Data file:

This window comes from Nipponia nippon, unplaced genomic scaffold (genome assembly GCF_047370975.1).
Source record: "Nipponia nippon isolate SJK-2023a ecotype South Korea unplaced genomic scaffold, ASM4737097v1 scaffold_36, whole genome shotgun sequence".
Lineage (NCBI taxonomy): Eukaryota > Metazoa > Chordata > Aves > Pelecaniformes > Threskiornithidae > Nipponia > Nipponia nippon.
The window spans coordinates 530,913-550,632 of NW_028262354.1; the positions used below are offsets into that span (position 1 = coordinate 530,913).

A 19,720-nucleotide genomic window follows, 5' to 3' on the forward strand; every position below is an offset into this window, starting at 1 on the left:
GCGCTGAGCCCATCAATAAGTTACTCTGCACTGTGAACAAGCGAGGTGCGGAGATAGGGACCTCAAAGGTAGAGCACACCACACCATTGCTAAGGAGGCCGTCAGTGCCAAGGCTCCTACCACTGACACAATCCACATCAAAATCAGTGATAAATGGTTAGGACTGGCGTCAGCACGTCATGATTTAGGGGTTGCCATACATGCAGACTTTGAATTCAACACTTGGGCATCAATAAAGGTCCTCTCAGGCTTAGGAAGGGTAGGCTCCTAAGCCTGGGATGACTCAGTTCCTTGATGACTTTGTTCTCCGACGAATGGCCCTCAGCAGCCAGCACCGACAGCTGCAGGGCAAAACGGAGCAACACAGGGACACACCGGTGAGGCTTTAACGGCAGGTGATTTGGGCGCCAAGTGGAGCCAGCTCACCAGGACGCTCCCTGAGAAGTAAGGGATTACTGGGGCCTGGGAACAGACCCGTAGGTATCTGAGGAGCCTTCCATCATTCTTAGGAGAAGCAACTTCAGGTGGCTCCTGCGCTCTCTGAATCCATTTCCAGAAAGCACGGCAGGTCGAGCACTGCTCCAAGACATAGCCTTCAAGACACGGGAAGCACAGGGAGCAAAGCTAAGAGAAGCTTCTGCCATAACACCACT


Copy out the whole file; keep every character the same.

This window comes from Nipponia nippon, unplaced genomic scaffold (genome assembly GCF_047370975.1).
Source record: "Nipponia nippon isolate SJK-2023a ecotype South Korea unplaced genomic scaffold, ASM4737097v1 scaffold_36, whole genome shotgun sequence".
Lineage (NCBI taxonomy): Eukaryota > Metazoa > Chordata > Aves > Pelecaniformes > Threskiornithidae > Nipponia > Nipponia nippon.
The window spans coordinates 530,913-550,632 of NW_028262354.1; the positions used below are offsets into that span (position 1 = coordinate 530,913).

A 19,720-nucleotide genomic window follows, 5' to 3' on the forward strand; every position below is an offset into this window, starting at 1 on the left:
GCGCTGAGCCCATCAATAAGTTACTCTGCACTGTGAACAAGCGAGGTGCGGAGATAGGGACCTCAAAGGTAGAGCACACCACACCATTGCTAAGGAGGCCGTCAGTGCCAAGGCTCCTACCACTGACACAATCCACATCAAAATCAGTGATAAATGGTTAGGACTGGCGTCAGCACGTCATGATTTAGGGGTTGCCATACATGCAGACTTTGAATTCAACACTTGGGCATCAATAAAGGTCCTCTCAGGCTTAGGAAGGGTAGGCTCCTAAGCCTGGGATGACTCAGTTCCTTGATGACTTTGTTCTCCGACGAATGGCCCTCAGCAGCCAGCACCGACAGCTGCAGGGCAAAACGGAGCAACACAGGGACACACCGGTGAGGCTTTAACGGCAGGTGATTTGGGCGCCAAGTGGAGCCAGCTCACCAGGACGCTCCCTGAGAAGTAAGGGATTACTGGGGCCTGGGAACAGACCCGTAGGTATCTGAGGAGCCTTCCATCATTCTTAGGAGAAGCAACTTCAGGTGGCTCCTGCGCTCTCTGAATCCATTTCCAGAAAGCACGGCAGGTCGAGCACTGCTCCAAGACATAGCCTTCAAGACACGGGAAGCACAGGGAGCAAAGCTAAGAGAAGCTTCTGCCATAACACCACT